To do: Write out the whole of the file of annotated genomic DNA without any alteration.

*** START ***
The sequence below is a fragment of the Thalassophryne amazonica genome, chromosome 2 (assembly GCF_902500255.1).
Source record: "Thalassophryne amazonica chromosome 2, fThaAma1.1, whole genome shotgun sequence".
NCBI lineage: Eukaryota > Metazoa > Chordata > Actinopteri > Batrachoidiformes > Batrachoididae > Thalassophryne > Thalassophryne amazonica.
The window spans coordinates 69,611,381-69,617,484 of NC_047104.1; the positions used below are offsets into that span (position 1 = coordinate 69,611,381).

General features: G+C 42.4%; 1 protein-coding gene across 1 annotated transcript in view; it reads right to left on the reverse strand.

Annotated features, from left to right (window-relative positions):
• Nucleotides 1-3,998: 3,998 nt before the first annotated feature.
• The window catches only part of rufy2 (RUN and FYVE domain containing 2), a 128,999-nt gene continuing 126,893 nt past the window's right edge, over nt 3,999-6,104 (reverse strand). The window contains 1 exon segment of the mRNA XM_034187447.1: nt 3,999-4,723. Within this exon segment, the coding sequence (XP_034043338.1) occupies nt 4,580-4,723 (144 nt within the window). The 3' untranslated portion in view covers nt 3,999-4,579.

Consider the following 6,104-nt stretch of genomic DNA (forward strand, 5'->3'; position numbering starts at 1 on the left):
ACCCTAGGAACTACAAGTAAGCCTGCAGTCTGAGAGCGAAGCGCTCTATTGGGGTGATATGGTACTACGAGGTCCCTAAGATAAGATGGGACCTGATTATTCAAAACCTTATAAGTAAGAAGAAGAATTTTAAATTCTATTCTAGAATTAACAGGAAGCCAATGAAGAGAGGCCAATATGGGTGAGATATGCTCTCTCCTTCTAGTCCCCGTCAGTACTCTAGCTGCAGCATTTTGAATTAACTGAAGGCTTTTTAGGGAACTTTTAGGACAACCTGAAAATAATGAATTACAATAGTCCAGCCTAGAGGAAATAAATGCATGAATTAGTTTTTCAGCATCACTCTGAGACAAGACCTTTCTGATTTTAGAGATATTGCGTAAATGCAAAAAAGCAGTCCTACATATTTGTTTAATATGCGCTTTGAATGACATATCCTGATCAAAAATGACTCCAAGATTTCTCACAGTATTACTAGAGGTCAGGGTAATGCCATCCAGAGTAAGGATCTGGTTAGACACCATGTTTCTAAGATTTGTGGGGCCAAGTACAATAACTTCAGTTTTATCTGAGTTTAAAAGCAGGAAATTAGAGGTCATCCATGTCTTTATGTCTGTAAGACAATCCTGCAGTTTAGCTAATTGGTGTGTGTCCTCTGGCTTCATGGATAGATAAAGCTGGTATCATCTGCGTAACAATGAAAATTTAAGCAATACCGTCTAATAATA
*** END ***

The sequence below is a fragment of the Thalassophryne amazonica genome, chromosome 2 (assembly GCF_902500255.1).
Source record: "Thalassophryne amazonica chromosome 2, fThaAma1.1, whole genome shotgun sequence".
NCBI lineage: Eukaryota > Metazoa > Chordata > Actinopteri > Batrachoidiformes > Batrachoididae > Thalassophryne > Thalassophryne amazonica.
The window spans coordinates 69,611,381-69,617,484 of NC_047104.1; the positions used below are offsets into that span (position 1 = coordinate 69,611,381).

General features: G+C 42.4%; 1 protein-coding gene across 1 annotated transcript in view; it reads right to left on the reverse strand.

Annotated features, from left to right (window-relative positions):
• Nucleotides 1-3,998: 3,998 nt before the first annotated feature.
• The window catches only part of rufy2 (RUN and FYVE domain containing 2), a 128,999-nt gene continuing 126,893 nt past the window's right edge, over nt 3,999-6,104 (reverse strand). The window contains 1 exon segment of the mRNA XM_034187447.1: nt 3,999-4,723. Within this exon segment, the coding sequence (XP_034043338.1) occupies nt 4,580-4,723 (144 nt within the window). The 3' untranslated portion in view covers nt 3,999-4,579.

Consider the following 6,104-nt stretch of genomic DNA (forward strand, 5'->3'; position numbering starts at 1 on the left):
ACCCTAGGAACTACAAGTAAGCCTGCAGTCTGAGAGCGAAGCGCTCTATTGGGGTGATATGGTACTACGAGGTCCCTAAGATAAGATGGGACCTGATTATTCAAAACCTTATAAGTAAGAAGAAGAATTTTAAATTCTATTCTAGAATTAACAGGAAGCCAATGAAGAGAGGCCAATATGGGTGAGATATGCTCTCTCCTTCTAGTCCCCGTCAGTACTCTAGCTGCAGCATTTTGAATTAACTGAAGGCTTTTTAGGGAACTTTTAGGACAACCTGAAAATAATGAATTACAATAGTCCAGCCTAGAGGAAATAAATGCATGAATTAGTTTTTCAGCATCACTCTGAGACAAGACCTTTCTGATTTTAGAGATATTGCGTAAATGCAAAAAAGCAGTCCTACATATTTGTTTAATATGCGCTTTGAATGACATATCCTGATCAAAAATGACTCCAAGATTTCTCACAGTATTACTAGAGGTCAGGGTAATGCCATCCAGAGTAAGGATCTGGTTAGACACCATGTTTCTAAGATTTGTGGGGCCAAGTACAATAACTTCAGTTTTATCTGAGTTTAAAAGCAGGAAATTAGAGGTCATCCATGTCTTTATGTCTGTAAGACAATCCTGCAGTTTAGCTAATTGGTGTGTGTCCTCTGGCTTCATGGATAGATAAAGCTGGTATCATCTGCGTAACAATGAAAATTTAAGCAATACCGTCTAATAATA